“For the first time in history next week, Walker County juries will have a bit of sparkle with the feminine charm of the fairer sex,” Eagle managing editor Paul Sims wrote in his weekly column on Jan. 11.

Less than a week later, the Eagle editorial board chastised the “big city press” for harping on the fact that Lurleen Wallace was once a dime store clerk.

“What they didn’t say was that when Lurleen was a dime store clerk, she was 16 years old. But the idea intended to be conveyed was that the 40-year-old Lurleen Wallace was a mousy, little, self-effacing thing whose vocabulary couldn’t get past the ‘your change, please’ stage,” the staff wrote in an unsigned editorial.

The front page of that edition featured the Eagle’s coverage of the inauguration. Ironically, the governor herself was not quoted.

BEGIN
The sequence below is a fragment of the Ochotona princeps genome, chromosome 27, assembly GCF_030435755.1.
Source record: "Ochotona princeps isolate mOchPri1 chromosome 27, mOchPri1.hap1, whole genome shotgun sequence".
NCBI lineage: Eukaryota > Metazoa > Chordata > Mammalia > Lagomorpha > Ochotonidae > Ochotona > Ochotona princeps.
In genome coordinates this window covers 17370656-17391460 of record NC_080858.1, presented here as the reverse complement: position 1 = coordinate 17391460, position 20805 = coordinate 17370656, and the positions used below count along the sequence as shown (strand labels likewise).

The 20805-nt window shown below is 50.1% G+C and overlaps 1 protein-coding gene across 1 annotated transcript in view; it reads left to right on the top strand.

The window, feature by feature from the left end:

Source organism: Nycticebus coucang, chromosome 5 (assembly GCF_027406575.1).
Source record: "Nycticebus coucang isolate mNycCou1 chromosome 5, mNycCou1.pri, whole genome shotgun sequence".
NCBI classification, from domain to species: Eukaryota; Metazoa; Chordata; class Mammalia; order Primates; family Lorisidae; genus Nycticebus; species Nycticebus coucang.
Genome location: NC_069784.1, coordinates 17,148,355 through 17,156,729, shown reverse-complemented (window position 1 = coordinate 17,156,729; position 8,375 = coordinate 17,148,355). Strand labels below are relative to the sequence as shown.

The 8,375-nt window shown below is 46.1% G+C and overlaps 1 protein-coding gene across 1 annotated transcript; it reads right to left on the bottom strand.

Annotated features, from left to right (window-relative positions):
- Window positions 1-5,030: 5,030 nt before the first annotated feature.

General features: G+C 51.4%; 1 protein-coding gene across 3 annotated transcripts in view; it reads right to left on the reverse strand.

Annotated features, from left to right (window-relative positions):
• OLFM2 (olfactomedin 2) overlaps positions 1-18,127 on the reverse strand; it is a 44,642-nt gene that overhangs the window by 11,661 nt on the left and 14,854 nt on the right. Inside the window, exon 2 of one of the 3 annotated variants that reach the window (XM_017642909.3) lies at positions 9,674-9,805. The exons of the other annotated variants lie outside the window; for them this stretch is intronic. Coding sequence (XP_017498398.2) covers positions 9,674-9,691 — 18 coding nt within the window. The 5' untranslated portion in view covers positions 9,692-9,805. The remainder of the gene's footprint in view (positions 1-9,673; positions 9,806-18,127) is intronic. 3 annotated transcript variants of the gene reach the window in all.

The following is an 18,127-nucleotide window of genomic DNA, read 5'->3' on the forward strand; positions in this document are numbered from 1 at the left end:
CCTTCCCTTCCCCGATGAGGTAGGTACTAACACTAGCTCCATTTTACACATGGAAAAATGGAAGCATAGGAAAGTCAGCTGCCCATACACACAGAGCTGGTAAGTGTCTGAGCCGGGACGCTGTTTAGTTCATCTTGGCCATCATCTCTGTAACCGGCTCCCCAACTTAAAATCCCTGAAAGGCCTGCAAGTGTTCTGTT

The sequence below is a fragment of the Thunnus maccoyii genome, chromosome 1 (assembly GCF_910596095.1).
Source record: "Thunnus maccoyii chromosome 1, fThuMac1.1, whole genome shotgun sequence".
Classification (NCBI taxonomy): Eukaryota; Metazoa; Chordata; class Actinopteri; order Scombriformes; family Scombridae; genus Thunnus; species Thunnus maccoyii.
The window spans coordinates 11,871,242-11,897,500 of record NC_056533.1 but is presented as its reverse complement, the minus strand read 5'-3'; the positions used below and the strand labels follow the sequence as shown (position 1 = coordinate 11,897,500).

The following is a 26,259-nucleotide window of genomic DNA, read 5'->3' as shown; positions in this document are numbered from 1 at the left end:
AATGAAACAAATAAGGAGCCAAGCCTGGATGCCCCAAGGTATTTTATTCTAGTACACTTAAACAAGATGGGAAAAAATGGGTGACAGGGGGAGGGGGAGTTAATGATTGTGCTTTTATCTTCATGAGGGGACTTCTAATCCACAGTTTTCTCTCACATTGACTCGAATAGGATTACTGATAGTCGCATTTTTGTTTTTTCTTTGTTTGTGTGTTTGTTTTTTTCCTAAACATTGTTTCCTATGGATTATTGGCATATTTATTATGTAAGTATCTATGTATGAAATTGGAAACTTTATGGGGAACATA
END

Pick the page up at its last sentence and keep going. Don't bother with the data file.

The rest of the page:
Instead, the top headline read, “Walker Theme: George in ‘68.”

Sims reported that Walker County’s float was “the most talked about float of the 90 entered.” The float featured a sick Uncle Sam in a hospital bed and a seven-foot depiction of Wallace as a doctor who knew how to fix Sam’s ills.

Kay Ivey was a student at Auburn University when Lurleen Wallace ran for governor and coordinated on-campus efforts for the campaign.

Fifty years later, she followed in Wallace’s footsteps. Encouraging other women to participate in the political process is a passion for Ivey, according to a column she wrote in 2014 in which she expressed support for the GOP’s “Right Women, Right Now” initiative.

In the 2015-2016 election cycle, the initiative recruited 690 women candidates to run for state-level office, and 163 of them were either elected or appointed.

“Women outnumber men among registered voters nationwide and female voters have exceeded the number of male voters in every election since 1980,” Ivey wrote. “The power of the woman voter is undeniable. By harnessing that power and recruiting and supporting the right candidates, the woeful underrepresentation of women in state government can be reversed.”

Jennifer Cohron is the Daily Mountain Eagle’s features editor.